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The Battalion

The Student News Site of Texas A&M University - College Station

The Battalion

The Student News Site of Texas A&M University - College Station

The Battalion

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Corinthia Nicole “Nikki” Cunningham-Williams


People remember Nikki as confident, determined and passionate. 

Corinthia Nicole “Nikki” Cunningham-Williams was both the life of the party and the knock on the door that got her friends up for church.

“You were always going to have a laugh — I don’t care where you were or what you were doing,” said De’Neasha Robinson-Cunningham, one of her sisters. “I mean, she had a big heart, but she always wanted to be laughing. And anyone who met her or came in her path, you were impacted by her in some way, but you normally got a kick out of it and you always had a story.”

One of her other sisters, Tangala Brown, said Cunningham-Williams  brought energy and spontaneity everywhere she went.

“She was like the goofy person, the crazy person,” Brown said. “She would be the one where, during the holidays, we’re all dressed up and she’d come out with a cookie monster onesie on.”

Friends and family collectively recall a lot of things about Cunningham-Williams — the food she always cooked for people around her, the confidence she exuded, the pure determination she had to reach her goals, her passion for health and exercise and her willingness to help those around her.

“She had a personality that was so different,” said her best friend D’Juan Johnson. “She was very confident, and a lot of people admired her for her confidence. She was very independent — she was strong.”

Johnson said Cunningham-Williams brought passion to everything she did, including her studies at Texas A&M.

“She was always persistent and determined to reach her goals and she stayed up on me and my other friends and made sure we did things,” Johnson said. “She was always doing something productive.” 

Cunningham-Williams was a devoted Christian who never turned down a friend in need, said Tangala Browwn.

“She would extend herself to the fullest,” Brown said. “She always kind of worked two jobs, but she would get off those jobs and go help somebody.”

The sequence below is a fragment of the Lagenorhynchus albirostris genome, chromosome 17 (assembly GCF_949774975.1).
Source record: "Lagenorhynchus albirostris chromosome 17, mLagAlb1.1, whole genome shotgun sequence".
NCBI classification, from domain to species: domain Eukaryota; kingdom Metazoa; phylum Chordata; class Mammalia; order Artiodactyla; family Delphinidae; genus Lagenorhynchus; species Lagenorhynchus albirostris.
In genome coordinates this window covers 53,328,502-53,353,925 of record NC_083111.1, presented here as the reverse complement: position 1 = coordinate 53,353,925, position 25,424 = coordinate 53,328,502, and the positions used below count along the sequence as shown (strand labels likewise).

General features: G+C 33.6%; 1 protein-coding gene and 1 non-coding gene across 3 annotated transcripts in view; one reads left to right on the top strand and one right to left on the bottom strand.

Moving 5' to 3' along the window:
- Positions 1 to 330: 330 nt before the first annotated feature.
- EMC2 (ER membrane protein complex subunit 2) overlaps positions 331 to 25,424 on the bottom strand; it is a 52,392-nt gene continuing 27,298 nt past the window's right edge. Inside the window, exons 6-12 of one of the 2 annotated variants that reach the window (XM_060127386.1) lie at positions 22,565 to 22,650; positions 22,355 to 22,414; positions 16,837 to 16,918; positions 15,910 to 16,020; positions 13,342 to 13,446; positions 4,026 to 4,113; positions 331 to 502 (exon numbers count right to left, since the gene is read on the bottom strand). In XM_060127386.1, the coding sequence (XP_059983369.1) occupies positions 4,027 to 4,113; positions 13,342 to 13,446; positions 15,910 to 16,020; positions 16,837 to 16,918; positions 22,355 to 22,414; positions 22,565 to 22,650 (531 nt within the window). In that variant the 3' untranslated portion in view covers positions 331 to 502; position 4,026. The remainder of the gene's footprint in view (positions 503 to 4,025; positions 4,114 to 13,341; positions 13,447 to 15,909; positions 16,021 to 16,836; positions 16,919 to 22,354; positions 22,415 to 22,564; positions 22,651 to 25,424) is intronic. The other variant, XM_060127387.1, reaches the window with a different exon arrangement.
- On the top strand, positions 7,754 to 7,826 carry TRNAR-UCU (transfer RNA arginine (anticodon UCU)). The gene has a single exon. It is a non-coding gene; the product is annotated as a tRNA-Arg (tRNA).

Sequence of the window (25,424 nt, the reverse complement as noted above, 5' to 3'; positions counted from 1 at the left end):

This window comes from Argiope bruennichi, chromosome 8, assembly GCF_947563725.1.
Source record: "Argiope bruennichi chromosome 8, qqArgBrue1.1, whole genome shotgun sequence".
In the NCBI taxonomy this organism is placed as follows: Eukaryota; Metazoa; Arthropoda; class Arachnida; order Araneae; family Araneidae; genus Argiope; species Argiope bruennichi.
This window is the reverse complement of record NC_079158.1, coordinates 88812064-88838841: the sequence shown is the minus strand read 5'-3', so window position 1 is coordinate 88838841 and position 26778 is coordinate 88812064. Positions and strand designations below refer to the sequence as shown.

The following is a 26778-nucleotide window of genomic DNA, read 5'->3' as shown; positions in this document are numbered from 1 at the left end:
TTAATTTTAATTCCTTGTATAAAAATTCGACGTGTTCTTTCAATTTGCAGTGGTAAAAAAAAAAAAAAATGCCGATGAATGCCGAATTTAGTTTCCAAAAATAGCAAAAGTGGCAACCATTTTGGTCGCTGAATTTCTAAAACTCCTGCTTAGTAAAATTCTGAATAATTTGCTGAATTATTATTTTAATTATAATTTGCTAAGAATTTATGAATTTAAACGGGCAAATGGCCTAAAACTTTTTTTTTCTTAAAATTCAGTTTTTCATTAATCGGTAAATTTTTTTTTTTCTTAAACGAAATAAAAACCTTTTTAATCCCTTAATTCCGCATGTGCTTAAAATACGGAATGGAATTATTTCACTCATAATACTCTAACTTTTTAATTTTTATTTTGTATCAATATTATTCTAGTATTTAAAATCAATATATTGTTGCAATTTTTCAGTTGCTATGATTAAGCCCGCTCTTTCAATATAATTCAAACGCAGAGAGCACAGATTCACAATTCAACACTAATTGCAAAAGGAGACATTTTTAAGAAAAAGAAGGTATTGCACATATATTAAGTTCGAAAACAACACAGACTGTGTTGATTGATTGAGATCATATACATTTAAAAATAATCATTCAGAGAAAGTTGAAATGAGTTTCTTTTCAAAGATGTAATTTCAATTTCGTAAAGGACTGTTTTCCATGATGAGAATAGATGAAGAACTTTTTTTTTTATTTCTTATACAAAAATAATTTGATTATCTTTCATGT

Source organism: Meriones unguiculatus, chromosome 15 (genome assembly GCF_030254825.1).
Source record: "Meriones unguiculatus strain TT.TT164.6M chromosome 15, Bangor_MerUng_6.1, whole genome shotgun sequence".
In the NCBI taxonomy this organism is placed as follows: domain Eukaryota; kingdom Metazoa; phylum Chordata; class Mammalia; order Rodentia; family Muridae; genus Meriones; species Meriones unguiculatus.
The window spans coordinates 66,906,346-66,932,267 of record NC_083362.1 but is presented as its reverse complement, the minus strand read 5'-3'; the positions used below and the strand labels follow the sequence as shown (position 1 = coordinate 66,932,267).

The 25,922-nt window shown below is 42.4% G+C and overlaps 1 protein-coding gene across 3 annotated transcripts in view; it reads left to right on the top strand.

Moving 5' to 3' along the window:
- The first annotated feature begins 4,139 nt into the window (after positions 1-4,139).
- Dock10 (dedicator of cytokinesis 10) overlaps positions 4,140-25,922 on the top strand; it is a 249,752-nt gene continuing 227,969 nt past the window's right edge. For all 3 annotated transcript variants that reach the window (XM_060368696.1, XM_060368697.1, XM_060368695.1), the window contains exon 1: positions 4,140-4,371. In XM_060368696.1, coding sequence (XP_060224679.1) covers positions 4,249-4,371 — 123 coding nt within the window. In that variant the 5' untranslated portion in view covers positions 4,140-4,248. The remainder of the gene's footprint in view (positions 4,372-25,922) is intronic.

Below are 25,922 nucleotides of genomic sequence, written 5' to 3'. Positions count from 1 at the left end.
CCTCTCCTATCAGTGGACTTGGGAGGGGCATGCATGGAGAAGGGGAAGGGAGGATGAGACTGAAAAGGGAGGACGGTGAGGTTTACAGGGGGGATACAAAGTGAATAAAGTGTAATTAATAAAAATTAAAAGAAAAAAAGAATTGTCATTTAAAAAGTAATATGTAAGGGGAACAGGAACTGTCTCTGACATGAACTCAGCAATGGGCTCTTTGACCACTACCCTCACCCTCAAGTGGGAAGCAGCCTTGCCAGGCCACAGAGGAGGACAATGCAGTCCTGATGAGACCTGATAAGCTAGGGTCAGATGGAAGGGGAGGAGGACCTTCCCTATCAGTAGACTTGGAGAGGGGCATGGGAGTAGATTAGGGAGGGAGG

Her brother Joshua Cunningham said he and his siblings had a difficult home situation growing up, but Cunningham-Williams always encouraged him to rise above the hardship. He said Cunningham-Williams offered him encouragement on the phone two days before she passed away.

“When she died, it stuck with me,” Joshua said. “It’s just with me forever.”

Robinson-Cunningham said Cunningham-Williams loved A&M and was determined to graduate and set an example of success for her family.

“She wanted her ring so badly,” Robinson-Cunningham said. “I think that’s one of the things that hurt so badly is that she was so close to getting her class ring. That was all she talked about because when you got your ring, you knew you made it.”

Johnson said he’ll miss the walks to class with her and crossing off items on their bucket lists together.

“We were always around each other all the time, and you would usually get tired of a person from being around them all the time, but she was so much different,” Johnson said. “I enjoyed being around her all the time. We could talk about anything, do anything. We just did things out of the ordinary.”

Robinson-Cunningham said she holds on to a piece of advice that Cunningham Williams instilled in her — stay true to yourself.

“I think that’s what helps us cope, knowing that for the most part she achieved her goals,” De’Neasha said. “She lived as she wanted to live.”

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